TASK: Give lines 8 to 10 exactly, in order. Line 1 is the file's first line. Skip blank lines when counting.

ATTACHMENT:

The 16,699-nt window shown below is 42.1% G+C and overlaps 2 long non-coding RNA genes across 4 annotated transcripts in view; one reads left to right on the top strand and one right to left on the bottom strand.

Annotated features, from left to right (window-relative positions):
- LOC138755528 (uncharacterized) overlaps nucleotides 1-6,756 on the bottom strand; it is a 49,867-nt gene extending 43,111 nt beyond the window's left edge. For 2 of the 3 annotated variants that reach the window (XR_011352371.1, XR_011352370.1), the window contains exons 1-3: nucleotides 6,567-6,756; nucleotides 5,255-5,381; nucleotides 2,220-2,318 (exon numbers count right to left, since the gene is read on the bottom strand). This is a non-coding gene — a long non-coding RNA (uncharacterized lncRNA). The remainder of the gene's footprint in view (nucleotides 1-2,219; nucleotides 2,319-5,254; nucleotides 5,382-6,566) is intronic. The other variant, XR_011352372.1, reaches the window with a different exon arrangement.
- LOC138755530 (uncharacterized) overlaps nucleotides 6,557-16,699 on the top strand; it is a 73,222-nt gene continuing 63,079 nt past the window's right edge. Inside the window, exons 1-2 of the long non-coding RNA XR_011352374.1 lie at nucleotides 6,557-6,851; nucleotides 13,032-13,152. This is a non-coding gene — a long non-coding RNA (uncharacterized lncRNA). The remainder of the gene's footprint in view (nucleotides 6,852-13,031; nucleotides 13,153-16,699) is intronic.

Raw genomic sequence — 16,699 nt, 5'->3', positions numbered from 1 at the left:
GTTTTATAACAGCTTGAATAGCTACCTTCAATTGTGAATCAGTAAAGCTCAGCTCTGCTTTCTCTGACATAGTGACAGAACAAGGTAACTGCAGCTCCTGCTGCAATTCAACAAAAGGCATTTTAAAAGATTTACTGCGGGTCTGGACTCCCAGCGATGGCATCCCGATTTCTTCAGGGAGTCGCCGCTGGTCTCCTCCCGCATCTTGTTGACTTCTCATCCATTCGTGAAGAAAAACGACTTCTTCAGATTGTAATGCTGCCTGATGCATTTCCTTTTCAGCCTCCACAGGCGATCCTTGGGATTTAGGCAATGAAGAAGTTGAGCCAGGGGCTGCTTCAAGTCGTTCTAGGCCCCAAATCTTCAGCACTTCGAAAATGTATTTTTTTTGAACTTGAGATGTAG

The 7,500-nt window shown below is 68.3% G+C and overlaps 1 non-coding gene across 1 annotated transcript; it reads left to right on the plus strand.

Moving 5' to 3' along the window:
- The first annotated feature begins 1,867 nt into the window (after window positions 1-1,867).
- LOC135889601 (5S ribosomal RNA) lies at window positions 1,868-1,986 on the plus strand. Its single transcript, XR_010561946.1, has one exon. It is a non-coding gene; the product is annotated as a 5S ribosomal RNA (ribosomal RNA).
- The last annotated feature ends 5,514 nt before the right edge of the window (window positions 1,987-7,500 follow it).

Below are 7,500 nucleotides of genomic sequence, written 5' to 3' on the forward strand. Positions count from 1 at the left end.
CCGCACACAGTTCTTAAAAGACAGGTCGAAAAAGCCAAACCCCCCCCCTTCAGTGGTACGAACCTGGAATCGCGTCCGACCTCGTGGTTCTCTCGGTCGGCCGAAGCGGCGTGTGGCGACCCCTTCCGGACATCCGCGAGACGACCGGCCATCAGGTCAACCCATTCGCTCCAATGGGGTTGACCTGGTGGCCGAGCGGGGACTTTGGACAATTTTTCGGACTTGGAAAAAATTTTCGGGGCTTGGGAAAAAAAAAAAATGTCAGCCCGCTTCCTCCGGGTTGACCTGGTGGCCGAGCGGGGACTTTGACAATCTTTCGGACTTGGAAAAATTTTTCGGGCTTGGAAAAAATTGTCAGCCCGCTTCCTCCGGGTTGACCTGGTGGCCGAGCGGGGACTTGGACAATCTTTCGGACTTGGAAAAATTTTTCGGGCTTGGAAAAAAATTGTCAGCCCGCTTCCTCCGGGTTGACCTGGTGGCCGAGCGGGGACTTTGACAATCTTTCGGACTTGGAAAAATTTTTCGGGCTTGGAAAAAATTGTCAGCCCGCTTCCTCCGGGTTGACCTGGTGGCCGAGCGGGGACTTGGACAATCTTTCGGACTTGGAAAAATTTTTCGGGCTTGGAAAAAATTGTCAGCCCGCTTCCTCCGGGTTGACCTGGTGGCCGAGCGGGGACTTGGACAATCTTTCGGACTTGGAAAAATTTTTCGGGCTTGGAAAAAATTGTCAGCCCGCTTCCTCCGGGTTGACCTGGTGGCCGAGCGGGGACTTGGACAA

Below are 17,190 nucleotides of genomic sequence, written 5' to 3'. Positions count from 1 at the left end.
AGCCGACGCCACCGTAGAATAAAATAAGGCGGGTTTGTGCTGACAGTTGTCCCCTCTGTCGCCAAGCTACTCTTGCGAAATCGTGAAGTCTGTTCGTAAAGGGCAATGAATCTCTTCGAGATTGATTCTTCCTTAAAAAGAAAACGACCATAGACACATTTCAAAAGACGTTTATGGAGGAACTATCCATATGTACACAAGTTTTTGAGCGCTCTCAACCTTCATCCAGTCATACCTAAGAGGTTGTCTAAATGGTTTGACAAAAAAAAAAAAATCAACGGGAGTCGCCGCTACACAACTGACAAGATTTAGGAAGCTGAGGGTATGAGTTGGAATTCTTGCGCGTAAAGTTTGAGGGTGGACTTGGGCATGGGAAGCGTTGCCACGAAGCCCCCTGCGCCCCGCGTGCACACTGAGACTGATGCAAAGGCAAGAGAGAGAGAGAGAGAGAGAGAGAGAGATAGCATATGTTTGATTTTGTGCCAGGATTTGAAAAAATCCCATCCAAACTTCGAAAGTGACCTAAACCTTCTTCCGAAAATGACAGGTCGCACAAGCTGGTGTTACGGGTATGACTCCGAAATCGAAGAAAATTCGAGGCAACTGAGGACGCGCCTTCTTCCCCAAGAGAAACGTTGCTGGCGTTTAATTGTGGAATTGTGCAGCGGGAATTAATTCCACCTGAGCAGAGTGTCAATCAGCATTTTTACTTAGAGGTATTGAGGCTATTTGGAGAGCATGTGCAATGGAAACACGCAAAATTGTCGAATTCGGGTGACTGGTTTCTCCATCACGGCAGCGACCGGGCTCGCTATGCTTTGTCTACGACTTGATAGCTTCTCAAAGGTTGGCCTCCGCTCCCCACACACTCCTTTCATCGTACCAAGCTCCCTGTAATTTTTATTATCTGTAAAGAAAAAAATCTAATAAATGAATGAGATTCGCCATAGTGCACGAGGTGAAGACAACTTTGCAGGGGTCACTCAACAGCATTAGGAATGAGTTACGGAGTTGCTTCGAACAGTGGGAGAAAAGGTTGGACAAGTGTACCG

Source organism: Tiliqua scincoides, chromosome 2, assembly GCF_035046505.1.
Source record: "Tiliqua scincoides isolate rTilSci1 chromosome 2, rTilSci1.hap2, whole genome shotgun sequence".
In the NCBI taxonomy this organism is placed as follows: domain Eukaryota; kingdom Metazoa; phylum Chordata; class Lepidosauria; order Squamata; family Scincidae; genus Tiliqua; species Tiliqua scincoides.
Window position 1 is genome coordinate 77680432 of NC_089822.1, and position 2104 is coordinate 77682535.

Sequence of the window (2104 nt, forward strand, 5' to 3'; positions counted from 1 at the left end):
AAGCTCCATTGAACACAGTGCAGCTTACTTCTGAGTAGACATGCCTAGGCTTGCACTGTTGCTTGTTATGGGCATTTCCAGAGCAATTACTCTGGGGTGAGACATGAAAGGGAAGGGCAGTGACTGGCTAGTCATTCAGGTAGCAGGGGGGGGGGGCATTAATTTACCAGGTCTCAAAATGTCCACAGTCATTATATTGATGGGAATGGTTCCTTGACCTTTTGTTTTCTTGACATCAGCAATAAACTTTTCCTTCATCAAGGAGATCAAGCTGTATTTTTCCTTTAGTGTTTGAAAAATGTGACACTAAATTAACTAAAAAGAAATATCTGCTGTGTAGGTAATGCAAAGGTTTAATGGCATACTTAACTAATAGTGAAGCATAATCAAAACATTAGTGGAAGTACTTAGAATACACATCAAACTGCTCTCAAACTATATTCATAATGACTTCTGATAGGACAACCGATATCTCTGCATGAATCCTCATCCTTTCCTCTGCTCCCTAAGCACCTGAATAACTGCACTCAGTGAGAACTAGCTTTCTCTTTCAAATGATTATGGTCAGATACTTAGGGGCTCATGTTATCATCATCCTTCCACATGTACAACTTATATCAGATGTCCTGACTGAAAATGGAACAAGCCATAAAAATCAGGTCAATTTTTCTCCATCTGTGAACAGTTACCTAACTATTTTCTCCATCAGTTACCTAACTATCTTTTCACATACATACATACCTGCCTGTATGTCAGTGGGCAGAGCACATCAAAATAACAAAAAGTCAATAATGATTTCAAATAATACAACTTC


Moving 5' to 3' along the window:
- The first annotated feature begins 1,867 nt into the window (after window positions 1-1,867).
- LOC135889601 (5S ribosomal RNA) lies at window positions 1,868-1,986 on the plus strand. Its single transcript, XR_010561946.1, has one exon. It is a non-coding gene; the product is annotated as a 5S ribosomal RNA (ribosomal RNA).